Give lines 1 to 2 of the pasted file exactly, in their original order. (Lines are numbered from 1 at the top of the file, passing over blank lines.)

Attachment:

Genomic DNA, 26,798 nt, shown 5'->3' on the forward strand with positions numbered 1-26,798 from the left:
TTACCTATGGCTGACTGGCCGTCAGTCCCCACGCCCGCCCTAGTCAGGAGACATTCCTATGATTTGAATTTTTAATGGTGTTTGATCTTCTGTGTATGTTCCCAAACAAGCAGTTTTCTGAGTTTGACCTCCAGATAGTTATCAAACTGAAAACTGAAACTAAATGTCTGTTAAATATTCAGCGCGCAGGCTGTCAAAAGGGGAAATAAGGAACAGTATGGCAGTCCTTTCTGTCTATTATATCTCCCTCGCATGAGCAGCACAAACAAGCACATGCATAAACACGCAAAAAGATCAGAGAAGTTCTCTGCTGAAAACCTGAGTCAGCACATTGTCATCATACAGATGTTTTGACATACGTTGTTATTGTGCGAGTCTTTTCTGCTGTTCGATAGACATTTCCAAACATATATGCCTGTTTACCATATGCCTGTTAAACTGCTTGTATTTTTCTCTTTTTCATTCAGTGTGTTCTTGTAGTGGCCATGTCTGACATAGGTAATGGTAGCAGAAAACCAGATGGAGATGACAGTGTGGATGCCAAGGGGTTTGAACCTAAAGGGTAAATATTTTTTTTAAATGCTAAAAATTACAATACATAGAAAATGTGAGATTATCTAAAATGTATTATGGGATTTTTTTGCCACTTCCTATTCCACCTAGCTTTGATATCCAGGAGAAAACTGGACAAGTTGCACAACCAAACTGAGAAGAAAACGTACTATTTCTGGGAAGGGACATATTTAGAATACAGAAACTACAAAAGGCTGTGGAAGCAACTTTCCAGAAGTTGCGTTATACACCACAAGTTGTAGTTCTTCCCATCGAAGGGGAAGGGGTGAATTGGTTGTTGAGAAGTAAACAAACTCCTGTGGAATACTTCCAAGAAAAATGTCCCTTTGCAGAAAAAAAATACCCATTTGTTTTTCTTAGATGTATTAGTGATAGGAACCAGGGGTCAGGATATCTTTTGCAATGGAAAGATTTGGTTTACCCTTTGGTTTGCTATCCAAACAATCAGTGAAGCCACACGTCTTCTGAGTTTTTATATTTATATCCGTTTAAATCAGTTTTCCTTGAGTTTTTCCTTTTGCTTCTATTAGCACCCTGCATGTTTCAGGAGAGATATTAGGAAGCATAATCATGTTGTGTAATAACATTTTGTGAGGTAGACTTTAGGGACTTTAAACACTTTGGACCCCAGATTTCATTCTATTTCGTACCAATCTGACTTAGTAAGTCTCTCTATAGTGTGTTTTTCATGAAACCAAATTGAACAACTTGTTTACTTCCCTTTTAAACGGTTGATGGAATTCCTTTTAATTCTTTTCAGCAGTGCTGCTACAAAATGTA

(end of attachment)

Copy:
Genomic DNA, 26,798 nt, shown 5'->3' on the forward strand with positions numbered 1-26,798 from the left:
TTACCTATGGCTGACTGGCCGTCAGTCCCCACGCCCGCCCTAGTCAGGAGACATTCCTATGATTTGAATTTTTAATGGTGTTTGATCTTCTGTGTATGTTCCCAAACAAGCAGTTTTCTGAGTTTGACCTCCAGATAGTTATCAAACTGAAAACTGAAACTAAATGTCTGTTAAATATTCAGCGCGCAGGCTGTCAAAAGGGGAAATAAGGAACAGTATGGCAGTCCTTTCTGTCTATTATATCTCCCTCGCATGAGCAGCACAAACAAGCACATGCATAAACACGCAAAAAGATCAGAGAAGTTCTCTGCTGAAAACCTGAGTCAGCACATTGTCATCATACAGATGTTTTGACATACGTTGTTATTGTGCGAGTCTTTTCTGCTGTTCGATAGACATTTCCAAACATATATGCCTGTTTACCATATGCCTGTTAAACTGCTTGTATTTTTCTCTTTTTCATTCAGTGTGTTCTTGTAGTGGCCATGTCTGACATAGGTAATGGTAGCAGAAAACCAGATGGAGATGACAGTGTGGATGCCAAGGGGTTTGAACCTAAAGGGTAAATATTTTTTTTAAATGCTAAAAATTACAATACATAGAAAATGTGAGATTATCTAAAATGTATTATGGGATTTTTTTGCCACTTCCTATTCCACCTAGCTTTGATATCCAGGAGAAAACTGGACAAGTTGCACAACCAAACTGAGAAGAAAACGTACTATTTCTGGGAAGGGACATATTTAGAATACAGAAACTACAAAAGGCTGTGGAAGCAACTTTCCAGAAGTTGCGTTATACACCACAAGTTGTAGTTCTTCCCATCGAAGGGGAAGGGGTGAATTGGTTGTTGAGAAGTAAACAAACTCCTGTGGAATACTTCCAAGAAAAATGTCCCTTTGCAGAAAAAAAATACCCATTTGTTTTTCTTAGATGTATTAGTGATAGGAACCAGGGGTCAGGATATCTTTTGCAATGGAAAGATTTGGTTTACCCTTTGGTTTGCTATCCAAACAATCAGTGAAGCCACACGTCTTCTGAGTTTTTATATTTATATCCGTTTAAATCAGTTTTCCTTGAGTTTTTCCTTTTGCTTCTATTAGCACCCTGCATGTTTCAGGAGAGATATTAGGAAGCATAATCATGTTGTGTAATAACATTTTGTGAGGTAGACTTTAGGGACTTTAAACACTTTGGACCCCAGATTTCATTCTATTTCGTACCAATCTGACTTAGTAAGTCTCTCTATAGTGTGTTTTTCATGAAACCAAATTGAACAACTTGTTTACTTCCCTTTTAAACGGTTGATGGAATTCCTTTTAATTCTTTTCAGCAGTGCTGCTACAAAATGTA